Community, Diversity, Sustainability and other Overused Words

Heal the Bay Launches Online Water Quality Forecasting System

System developed by water quality experts at Heal the Bay, Stanford University and UCLA

Santa Monica, 8/22: With beach season in full swing, environmental nonprofit Heal the Bay today launched the Beach Report Card mobile application, which offers beach water-quality predictions each morning to millions of California ocean users.

The group says that its predictions come from its proprietary NowCast system, which warns the public by 7 a.m. if monitored beaches have a high likelihood of exceeding state standards for bacterial pollution that day. The NowCast system was developed by a team of water quality experts at Heal the Bay, Stanford University and UCLA, said Heal the Bay in a press release.

Swimming at a beach with high levels of bacterial pollution greatly increases the risk of contracting illnesses such as stomach flu, ear infections, upper respiratory infections and rashes. For example, an estimated 15,000 people get sick each year swimming at polluted beaches in Los Angeles County, racking up $15 million in lost wages and medical costs.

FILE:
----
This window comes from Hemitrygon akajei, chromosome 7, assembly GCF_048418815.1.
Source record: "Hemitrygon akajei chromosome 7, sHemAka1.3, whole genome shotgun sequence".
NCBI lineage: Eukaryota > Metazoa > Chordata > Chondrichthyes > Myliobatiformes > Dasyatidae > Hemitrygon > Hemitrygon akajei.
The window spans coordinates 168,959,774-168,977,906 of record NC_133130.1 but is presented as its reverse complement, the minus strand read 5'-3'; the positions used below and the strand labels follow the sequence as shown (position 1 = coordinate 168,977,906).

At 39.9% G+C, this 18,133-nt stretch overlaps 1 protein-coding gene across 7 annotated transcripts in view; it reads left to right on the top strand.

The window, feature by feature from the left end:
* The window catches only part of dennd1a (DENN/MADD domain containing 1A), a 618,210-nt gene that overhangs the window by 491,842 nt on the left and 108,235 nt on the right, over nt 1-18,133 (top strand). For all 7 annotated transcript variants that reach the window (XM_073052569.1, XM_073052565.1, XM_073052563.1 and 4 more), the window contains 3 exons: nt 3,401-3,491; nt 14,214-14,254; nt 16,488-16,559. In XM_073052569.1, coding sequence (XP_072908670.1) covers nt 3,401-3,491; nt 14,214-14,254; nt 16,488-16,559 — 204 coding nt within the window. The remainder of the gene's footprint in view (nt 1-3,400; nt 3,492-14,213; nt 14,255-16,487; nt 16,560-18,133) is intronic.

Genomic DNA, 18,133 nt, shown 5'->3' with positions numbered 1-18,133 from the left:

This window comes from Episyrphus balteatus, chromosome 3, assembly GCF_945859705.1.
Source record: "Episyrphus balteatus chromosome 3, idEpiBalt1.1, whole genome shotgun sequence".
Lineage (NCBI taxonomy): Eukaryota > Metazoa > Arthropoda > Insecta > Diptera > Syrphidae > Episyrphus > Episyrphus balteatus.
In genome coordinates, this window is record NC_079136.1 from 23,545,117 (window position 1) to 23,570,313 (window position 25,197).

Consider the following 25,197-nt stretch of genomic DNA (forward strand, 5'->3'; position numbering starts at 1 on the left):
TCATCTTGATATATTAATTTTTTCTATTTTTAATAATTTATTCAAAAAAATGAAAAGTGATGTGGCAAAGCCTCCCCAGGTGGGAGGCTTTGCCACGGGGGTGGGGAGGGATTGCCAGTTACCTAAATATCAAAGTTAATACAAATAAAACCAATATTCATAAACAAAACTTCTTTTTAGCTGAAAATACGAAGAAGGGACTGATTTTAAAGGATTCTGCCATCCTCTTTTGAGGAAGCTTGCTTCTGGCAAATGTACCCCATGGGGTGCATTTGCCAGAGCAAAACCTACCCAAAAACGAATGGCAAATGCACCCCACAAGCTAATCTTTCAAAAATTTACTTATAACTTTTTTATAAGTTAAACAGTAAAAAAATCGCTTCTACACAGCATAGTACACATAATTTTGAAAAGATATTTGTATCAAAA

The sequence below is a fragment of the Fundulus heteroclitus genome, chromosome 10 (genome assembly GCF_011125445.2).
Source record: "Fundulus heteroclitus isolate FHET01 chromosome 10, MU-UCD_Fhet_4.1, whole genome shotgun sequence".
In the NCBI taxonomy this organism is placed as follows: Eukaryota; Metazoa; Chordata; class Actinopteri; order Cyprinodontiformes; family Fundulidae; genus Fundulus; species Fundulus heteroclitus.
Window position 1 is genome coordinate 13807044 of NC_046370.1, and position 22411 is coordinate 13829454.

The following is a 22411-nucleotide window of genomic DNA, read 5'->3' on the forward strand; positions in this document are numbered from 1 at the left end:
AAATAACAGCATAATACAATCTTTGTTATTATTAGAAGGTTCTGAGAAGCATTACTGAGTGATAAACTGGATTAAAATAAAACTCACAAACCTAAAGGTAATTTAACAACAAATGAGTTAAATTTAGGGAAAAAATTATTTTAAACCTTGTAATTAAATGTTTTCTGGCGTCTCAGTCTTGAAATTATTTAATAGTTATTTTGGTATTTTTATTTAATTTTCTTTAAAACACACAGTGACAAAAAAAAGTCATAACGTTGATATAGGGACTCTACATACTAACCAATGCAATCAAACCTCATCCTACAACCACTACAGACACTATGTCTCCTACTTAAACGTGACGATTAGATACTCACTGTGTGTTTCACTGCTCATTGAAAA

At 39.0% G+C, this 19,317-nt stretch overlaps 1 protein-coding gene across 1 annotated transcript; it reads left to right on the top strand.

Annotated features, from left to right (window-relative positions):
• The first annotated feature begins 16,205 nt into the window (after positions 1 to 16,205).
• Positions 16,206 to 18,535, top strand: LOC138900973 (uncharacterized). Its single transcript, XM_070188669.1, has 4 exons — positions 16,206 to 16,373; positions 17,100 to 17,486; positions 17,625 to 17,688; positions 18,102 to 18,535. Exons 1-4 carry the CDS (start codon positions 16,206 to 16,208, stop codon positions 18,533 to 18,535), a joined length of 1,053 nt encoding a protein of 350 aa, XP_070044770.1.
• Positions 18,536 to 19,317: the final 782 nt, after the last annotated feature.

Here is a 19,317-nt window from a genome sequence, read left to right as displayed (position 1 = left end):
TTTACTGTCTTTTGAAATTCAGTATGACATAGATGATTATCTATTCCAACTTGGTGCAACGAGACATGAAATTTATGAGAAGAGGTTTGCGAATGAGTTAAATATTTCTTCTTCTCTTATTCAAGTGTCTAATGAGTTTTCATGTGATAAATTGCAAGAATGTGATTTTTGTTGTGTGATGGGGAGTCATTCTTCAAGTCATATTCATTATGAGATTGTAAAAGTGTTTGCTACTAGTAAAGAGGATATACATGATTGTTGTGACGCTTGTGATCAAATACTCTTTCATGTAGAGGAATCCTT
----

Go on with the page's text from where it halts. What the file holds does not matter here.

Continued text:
Previously, families relied on days-old monitoring data to make decisions about which beaches are safe to visit. Powered by environmental data and machine learning, the new app provides forecasts for 20 popular beaches throughout the state, from San Diego to Humboldt.

"Our NowCast predictions are the most accurate, up-to-date water quality information that California beachgoers have access to," says Ryan Searcy, Heal the Bay's lead modeler on the project. The daily NowCast functionality supplements Heal the Bay's long-running Beach Report Card program, which issues A-to-F grades for more than 400 beaches each week based on levels of harmful fecal indicator bacteria.

To access the NowCast predictions and most recent water quality grades, users can freely download the Beach Report Card app for iPhone and Android devices. In the same way that they apply sunscreen before hitting the sand, beachgoers can protect themselves by checking grades and NowCast predictions before leaving home. The pollution information is also available on Heal the Bay's website.


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